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Playing Upward

The National Basketball Association has dunking sensation Vince Carter. College basketball boasts coaching legend Mike Krzyzewski. But the Upward Basketball League lays claim to a far greater presence on the basketball court — 120,000 girls and boys learning about Jesus and jump shots.

Through this unique ministry, more than 600 churches this year will have the opportunity to teach children fundamental basketball skills while also sharing with them about salvation.

"Upward Basketball is not a traditional basketball league," said Shane McKenzie, Upward Unlimited vice president of operations. "Its primary focus is outreach. It's not about championships. It's not about trophies. What we're about is changed lives and creating opportunities to share the Lord."

The Upward Basketball season consists of eight games and ten practices. Boys and girls in grades one through six are encouraged to participate. There is a fee for a child to join the league, but kids receive a bag full of basketball goodies. Scholarships are available for children who need financial assistance.

Caz McCaslin, president of Upward Unlimited, created Upward Basketball in 1986 at his church in Spartanburg, S.C. In 1994, Upward Basketball consisted of just one participating church but enrollment had boomed to more than 700 children.

"A friend told me, 'You don't need another gym. You need a 1,000 more gyms,'" McCaslin recalled.

Thus, by 1996, the ministry had grown to sixty-four churches and more than 13,000 children. Each year since, the number of churches and children participating has doubled. Today, 610 churches nationwide are involved in Upward Basketball.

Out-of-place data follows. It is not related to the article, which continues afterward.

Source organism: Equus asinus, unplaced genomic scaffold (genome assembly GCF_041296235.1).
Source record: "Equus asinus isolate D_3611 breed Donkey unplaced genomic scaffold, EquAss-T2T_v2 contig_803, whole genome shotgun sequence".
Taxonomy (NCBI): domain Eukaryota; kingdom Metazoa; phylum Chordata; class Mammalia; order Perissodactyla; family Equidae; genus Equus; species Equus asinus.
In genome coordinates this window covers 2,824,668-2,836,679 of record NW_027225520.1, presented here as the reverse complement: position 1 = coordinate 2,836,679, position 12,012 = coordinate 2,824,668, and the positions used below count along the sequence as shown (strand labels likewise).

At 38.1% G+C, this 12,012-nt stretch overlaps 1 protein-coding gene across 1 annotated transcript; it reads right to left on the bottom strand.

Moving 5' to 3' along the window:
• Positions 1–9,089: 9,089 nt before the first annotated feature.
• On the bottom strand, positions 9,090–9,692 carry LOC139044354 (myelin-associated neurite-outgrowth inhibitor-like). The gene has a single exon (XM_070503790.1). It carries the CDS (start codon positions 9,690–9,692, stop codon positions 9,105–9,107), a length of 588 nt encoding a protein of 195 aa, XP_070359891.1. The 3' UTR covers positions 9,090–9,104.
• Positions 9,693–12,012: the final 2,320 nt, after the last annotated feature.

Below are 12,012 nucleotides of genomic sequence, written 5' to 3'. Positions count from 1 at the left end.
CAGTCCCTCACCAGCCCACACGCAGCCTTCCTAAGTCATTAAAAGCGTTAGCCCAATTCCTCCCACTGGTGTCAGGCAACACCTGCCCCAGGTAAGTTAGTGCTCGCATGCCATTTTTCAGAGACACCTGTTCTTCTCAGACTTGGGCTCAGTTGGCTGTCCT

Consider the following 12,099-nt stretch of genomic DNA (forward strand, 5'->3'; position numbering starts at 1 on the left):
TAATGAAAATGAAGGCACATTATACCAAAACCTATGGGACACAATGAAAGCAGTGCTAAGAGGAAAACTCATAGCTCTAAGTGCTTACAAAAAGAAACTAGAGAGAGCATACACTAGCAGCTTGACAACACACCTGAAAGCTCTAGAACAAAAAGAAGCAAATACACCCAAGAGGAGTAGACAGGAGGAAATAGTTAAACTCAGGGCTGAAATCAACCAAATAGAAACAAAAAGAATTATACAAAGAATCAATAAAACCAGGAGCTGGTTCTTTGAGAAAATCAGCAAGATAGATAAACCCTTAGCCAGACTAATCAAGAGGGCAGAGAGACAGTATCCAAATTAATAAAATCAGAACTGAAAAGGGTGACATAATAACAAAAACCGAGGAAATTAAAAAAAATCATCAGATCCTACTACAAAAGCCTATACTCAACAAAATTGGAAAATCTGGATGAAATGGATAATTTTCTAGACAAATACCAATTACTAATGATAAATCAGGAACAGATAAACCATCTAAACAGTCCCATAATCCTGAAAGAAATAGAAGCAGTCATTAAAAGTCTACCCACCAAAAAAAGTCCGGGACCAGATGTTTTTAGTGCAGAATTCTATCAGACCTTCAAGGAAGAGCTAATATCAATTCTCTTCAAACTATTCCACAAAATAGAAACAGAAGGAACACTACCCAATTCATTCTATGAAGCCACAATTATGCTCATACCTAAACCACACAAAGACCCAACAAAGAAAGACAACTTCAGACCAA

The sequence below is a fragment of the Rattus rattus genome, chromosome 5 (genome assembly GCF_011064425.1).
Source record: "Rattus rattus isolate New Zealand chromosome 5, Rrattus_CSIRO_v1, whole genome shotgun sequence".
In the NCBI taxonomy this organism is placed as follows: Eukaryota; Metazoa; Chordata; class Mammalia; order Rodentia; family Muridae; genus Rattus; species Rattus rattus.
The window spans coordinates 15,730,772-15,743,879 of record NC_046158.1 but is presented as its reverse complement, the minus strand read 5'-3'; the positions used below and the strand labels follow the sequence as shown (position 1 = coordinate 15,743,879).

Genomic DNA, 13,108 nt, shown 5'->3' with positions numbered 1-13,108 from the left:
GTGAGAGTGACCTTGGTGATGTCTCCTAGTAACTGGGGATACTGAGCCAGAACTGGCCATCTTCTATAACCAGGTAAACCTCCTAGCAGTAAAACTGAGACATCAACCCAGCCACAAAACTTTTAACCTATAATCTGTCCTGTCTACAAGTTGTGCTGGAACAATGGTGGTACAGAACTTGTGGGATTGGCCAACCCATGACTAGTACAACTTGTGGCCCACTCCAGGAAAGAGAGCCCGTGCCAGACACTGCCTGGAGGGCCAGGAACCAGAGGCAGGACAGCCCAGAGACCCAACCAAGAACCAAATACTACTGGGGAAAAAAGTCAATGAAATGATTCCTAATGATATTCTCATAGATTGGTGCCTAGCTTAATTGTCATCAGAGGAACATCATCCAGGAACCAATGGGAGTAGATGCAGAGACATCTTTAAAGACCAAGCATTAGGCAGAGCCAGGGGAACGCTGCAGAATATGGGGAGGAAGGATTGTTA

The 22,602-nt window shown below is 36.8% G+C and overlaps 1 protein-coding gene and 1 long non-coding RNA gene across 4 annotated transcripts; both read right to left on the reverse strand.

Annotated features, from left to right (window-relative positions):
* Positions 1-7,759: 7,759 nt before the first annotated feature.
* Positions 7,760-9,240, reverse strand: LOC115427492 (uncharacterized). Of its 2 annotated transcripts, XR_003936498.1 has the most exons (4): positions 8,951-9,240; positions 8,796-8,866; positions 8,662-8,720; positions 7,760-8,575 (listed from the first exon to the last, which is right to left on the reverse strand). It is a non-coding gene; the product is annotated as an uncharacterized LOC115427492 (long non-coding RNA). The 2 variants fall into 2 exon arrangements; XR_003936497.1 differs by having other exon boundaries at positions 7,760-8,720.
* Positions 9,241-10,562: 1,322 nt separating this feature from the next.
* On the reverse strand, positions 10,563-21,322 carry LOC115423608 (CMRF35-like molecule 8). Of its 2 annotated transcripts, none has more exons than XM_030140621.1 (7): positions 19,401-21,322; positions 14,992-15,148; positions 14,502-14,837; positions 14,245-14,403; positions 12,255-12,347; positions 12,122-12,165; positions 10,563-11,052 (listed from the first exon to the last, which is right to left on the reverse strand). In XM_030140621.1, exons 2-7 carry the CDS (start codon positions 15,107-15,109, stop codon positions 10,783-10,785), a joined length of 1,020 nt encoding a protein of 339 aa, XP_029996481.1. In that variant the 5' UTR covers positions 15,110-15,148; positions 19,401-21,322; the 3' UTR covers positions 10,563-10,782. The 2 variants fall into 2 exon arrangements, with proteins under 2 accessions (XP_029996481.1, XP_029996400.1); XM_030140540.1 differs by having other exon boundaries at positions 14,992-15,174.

Based on decision cards and questionnaires returned to Upward Unlimited, the average number of people saved per church is twenty-two.

Head coaches give their teams a devotional midway through each practice. At each Saturday game, a member of the sponsoring church walks to half-court and gives a five-minute testimony to parents.

"People are encouraged, motivated and excited about telling their story," McCaslin said. "Upward Basketball is structured so that a lot of people can contribute bits and pieces. There are so many different areas to get involved."

Churches encourage their members to serve as coaches, assistant coaches, halftime speakers, referees, commissioners, directors, and prayer partners. The season culminates with a special awards night at which every child receives an award. Parents, grandparents, and friends are invited to the ceremony, which is held in the church. At every awards night in every church across the country, the message of salvation is shared.

McCaslin relates one testimony in which a minister shared with him the amazement of looking out over his church and "realizing there were more lost people than had ever been in their sanctuary before."

One hundred days prior to awards night, every church seeks to recruit 100 people to pray for their fellowship's Upward Basketball ministry.